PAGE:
Mendi + Keith Obadike : American Cypher at The Studio Museum in Harlem from Keith Obadike on Vimeo.


Last week, I headed back up to Harlem to see my dear friend (and sister!) Tisa Bryant give a presentation, which included a conversation with archivist, publisher and author Steven Fullwood, to the Ordinary People Book Series on her first book, Unexplained Presence, a highly innovative and thought-changing collection of essays and imaginative texts that attempt to understand and think through the unexplained presence of various Black figures in works of European literature and film. Whether exploring the severed black head in Virginia Woolf's Orlando (1928) or the frequently undiscussed irruptions of colonial critique in Michelangelo Antonioni's L'eclisse (1962) or the uncredited but absolutely central and vital performance of Zakes Mokae in John Schlesinger's Darling (1965), Tisa provides a way of seeing what is right before our eyes but nevertheless, under the perspective of one set of gazes, passed over often in silence.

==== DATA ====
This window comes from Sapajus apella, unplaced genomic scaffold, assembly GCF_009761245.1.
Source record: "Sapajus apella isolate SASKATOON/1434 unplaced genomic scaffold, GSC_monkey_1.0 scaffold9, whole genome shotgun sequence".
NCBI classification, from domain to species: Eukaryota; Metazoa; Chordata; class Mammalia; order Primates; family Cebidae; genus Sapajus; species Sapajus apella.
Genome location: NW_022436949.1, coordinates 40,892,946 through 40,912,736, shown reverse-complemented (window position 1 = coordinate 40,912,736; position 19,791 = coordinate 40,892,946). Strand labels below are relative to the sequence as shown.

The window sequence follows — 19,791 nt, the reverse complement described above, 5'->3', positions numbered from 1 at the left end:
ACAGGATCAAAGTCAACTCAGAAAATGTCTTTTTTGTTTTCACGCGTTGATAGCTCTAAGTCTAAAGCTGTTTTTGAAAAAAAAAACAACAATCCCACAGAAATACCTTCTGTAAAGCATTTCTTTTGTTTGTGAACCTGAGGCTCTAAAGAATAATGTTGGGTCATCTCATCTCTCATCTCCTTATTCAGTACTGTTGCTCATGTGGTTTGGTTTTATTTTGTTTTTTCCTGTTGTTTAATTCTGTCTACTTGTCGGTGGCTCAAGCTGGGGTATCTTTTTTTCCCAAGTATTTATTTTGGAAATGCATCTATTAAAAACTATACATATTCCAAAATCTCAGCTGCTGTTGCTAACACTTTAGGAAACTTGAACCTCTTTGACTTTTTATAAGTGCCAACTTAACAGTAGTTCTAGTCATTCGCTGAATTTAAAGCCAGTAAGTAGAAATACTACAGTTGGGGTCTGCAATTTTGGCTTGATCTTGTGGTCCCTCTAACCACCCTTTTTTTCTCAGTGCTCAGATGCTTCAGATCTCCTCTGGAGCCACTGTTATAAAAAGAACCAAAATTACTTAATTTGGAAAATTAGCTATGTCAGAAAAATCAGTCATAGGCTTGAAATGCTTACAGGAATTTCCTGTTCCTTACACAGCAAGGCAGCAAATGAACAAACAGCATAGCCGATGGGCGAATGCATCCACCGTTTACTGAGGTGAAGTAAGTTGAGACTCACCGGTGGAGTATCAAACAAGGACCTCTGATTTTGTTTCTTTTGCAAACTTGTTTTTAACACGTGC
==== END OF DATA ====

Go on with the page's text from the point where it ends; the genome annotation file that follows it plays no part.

Steven and Tisa, before her presentation
Steven and Tisa
Although I have read and discussed this book many times, including with students, I never fully knew the process by which Tisa drafted it, so the conversation illuminated this and a number of other points, such as what happened to the novel that this project had originally been. (She is, she mentioned, still thinking about and working on it, among her other projects.) I also had never seen Tisa talk about the book in conjunction with film clips, which she did to great effect, showing clips of Darling and François Ozon's Eight Women (2002), which is both an homage to George Cukor's iconic 1939 film The Women, but also a strange and enthralling cinematic experience in itself. Tisa walked the audience through the film's disturbing but utterly important treatment, from the film's opening frames, of the black maid, Madame Chanel, played by Firmine Richard, who is literally pushed to the floor by one of the film's villains, her now no-longer secret lover, played by Fanny Ardant. I won't give away the film or Tisa's essay, but I will say that Tisa's discussion enriched my understanding both of her project and the film.

Tisa, talking about the film *Darling*
Tisa discussing Darling
I'll conclude by noting how enjoyable the event was, particularly in its informality, and in Steven's questions and his encouragement of the audience to ask questions. A number of writers and filmmakers were in the audience, so they came informed, and Tisa handled the queries with aplomb. If you haven't read the book, do order a copy and check out what she's up to.
Donald Agarrat, the great photographer & person, @ Schomburg Ctr.
Photographer Donald Agarrat, who
took photos during the event
Shelagh, Erica, Tisa
Shelagh Patterson, Erica Doyle, and Tisa